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Monday, June 17, 2013

The Latest to Disclose Government Requests, Yahoo Reveals the Least

Following in the footsteps of Facebook, Microsoft and Apple, Yahoo disclosed late Friday some broad data about the number of requests that American law enforcement authorities had made for data about its users.

From Dec. 1, 2012, to May 31, 2013, the Internet company received between 12,000 and 13,000 requests from the government, related to everything from local crimes to terrorism investigations under the Foreign Intelligence Surveillance Act. “The most common of these requests concerned fraud, homicides, kidnappings, and other criminal investigations,” the company said in a post on Tumblr, the blogging platform it recently acquired.

Unlike the other companies, which have been criticized for disclosing too little information, Yahoo did not specify how many users were included in the 12,000 to 13,000 requests.

But like the other companies, Yahoo said that the government would not permit it to break out more specific data on the number of FISA data requests, which the government considers so secret that companies aren’t supposed to even acknowledge their existence.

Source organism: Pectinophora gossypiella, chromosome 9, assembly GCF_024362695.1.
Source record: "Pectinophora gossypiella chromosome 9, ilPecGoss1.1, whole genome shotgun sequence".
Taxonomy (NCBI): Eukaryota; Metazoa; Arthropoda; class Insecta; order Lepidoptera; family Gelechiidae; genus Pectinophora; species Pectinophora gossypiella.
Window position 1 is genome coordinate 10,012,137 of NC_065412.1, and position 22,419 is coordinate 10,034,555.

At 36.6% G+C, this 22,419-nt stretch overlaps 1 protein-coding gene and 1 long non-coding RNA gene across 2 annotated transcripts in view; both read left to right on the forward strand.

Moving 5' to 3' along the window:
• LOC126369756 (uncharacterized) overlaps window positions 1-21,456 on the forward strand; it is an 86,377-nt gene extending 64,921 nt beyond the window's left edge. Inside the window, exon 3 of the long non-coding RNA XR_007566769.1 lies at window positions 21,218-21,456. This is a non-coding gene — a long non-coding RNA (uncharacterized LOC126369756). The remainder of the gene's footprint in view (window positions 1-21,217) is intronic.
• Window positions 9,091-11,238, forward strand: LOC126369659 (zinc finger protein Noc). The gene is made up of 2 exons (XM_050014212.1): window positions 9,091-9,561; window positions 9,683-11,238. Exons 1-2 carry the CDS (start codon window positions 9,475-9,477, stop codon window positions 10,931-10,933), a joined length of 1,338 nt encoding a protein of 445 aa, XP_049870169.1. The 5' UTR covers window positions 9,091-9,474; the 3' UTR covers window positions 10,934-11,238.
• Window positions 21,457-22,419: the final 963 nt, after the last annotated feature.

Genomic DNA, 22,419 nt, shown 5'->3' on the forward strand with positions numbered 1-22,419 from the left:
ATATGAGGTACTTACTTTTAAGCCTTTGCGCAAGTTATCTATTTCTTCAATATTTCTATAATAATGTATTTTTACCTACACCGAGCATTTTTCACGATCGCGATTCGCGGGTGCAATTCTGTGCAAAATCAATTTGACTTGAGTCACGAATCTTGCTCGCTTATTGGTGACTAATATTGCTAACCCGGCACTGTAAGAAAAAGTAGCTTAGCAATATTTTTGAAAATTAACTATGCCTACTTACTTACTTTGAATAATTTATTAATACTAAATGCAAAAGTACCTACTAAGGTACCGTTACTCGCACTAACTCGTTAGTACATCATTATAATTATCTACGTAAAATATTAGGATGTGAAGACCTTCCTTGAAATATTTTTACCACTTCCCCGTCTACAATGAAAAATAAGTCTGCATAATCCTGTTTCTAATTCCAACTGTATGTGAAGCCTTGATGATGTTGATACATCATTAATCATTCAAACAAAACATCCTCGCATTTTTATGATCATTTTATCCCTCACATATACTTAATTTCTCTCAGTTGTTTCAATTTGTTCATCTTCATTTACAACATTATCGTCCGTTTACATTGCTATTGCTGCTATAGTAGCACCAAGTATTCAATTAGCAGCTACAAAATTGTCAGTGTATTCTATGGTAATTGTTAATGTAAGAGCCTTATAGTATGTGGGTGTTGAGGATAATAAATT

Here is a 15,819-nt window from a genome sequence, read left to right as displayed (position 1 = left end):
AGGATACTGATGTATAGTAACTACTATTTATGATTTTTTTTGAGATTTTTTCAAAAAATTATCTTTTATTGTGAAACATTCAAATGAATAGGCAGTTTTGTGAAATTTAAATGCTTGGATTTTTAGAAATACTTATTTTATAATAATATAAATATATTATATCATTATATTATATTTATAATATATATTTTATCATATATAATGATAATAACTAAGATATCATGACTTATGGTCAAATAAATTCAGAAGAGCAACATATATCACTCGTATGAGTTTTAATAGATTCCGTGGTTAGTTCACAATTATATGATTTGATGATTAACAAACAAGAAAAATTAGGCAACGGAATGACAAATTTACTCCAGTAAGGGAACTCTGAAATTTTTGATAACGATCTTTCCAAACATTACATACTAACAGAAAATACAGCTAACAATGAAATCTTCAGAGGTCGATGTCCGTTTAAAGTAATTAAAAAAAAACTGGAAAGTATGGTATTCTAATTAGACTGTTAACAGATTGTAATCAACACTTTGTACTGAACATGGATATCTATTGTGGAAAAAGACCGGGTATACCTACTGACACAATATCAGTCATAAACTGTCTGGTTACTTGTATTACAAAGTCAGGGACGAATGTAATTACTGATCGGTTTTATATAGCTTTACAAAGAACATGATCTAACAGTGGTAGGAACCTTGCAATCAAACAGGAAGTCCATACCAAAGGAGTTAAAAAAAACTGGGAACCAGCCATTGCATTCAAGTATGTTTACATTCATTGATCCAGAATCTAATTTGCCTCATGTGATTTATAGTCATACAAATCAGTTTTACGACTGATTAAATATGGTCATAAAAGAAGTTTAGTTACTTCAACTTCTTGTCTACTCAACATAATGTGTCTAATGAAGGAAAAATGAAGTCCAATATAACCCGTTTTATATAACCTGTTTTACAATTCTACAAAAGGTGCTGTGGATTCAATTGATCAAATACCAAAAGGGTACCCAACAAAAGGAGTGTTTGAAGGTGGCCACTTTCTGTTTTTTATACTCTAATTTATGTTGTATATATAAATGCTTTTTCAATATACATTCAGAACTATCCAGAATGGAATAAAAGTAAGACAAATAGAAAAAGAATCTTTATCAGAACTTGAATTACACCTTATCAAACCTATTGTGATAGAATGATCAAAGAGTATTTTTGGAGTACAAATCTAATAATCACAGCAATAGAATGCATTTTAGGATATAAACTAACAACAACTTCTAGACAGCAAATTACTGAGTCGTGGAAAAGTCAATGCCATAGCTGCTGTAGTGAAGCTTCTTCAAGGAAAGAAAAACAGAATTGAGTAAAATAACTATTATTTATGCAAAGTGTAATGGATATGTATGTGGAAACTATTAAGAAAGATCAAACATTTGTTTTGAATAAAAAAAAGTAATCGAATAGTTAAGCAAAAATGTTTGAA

Yahoo went to a secret intelligence court in 2008 and challenged the government’s requests under FISA as unconstitutional, but lost the case. It subsequently joined the government’s secret Prism surveillance program.

In its post, signed by its chief executive, Marissa Mayer, and its general counsel, Ron Bell, Yahoo said it would continue to press for more disclosure of FISA data.

Yahoo said it would also issue later this summer its first global law enforcement transparency report, which will cover the first half of the year, and will continue making similar reports every six months.